I am double jointed. Does this mean I have more joints that other people?

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The term double-jointed is a misnomer. The name implies that a person has twice the number of joints as normal and thus their joints allow for greater movement outside of the normal range of motion for that joint. What this term actually refers to is that a person has greater mobility or flexibility of their actual joint and can move their joint beyond its normal end range without experiencing pain and discomfort. Hypermobile joints tend to be inherited. It occurs in about 10-25% of the general population.

Most people don’t experience any symptoms and don’t need any intervention, but a small percentage of patients will have hypermobility syndrome where their unstable joints can lead to other conditions. Some may experience frequent sprains or tendinitis of their joints and activity modification and physical therapy may be recommended to strengthen and stabilize their joints. In some rare cases, these joint issues may be related to a more serious underlying medical condition. In my practice, I often see patients who experience subluxations or dislocations especially of their knee cap (patella) or their shoulder joint due to hypermobility. A subluxation is when the bones of a joint partially move out of place and then relocate back in on their own (known as a partial dislocation) versus an actual dislocation where the bones move completely out of the joint and stay out until relocated. These injuries may occur from direct trauma to the joint like during sports or from a fall.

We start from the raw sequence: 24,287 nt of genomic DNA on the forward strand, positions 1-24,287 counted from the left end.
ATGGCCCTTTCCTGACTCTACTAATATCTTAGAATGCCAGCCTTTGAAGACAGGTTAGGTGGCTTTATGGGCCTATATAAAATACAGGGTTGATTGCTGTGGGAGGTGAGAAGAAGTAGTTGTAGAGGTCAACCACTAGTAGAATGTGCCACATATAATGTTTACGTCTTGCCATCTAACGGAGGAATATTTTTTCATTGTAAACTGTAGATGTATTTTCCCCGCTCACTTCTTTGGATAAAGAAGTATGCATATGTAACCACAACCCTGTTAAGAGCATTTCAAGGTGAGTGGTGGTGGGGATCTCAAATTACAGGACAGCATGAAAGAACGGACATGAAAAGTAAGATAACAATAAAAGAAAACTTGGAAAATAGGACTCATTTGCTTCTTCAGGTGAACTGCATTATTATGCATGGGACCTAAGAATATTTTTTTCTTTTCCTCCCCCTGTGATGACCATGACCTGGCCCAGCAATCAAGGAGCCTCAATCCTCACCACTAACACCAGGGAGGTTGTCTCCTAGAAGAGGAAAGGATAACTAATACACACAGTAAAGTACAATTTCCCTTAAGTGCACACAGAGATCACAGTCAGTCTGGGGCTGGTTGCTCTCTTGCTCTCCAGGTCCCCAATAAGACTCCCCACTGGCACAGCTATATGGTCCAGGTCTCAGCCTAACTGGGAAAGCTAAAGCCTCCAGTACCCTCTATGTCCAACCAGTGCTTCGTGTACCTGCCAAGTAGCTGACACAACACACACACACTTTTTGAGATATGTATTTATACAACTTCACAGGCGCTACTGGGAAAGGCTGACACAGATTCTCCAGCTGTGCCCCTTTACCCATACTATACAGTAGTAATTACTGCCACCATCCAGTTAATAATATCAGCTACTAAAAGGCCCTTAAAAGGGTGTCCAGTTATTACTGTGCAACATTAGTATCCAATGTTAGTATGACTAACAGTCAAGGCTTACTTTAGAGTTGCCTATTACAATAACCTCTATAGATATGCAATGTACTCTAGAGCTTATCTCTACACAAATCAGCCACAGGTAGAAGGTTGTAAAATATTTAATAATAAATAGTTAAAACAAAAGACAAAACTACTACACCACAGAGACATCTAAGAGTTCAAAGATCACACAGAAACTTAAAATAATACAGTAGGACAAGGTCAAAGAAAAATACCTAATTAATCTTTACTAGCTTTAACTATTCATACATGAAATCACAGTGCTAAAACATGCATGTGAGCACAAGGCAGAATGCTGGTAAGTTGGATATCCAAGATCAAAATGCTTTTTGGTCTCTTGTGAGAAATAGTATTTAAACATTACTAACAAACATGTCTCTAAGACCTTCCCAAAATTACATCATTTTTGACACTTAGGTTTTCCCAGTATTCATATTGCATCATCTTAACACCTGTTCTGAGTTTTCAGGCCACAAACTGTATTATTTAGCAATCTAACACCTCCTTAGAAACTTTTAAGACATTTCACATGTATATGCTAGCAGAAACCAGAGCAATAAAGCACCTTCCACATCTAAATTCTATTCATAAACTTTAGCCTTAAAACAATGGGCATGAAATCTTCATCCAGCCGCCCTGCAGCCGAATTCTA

I routinely see another subset of patients in my practice who have abnormal joint anatomy where the ends of their bones in their joint are abnormally shaped. These patients can not only have laxity in their joints but also have anatomy that predisposes them to injury. These patients can experience a subluxation or dislocation event even without trauma such as from a sudden twist or movement of their joint. These patients require a thorough evaluation to determine what the best treatment is for them. It can range from pain medication and physical therapy to surgeries to stabilize the joint and prevent re-injury. Having hypermobile joints is not a problem for most people, but if pain and frequent injuries occur it is important to see an orthopedist who regularly deals with these issues. 

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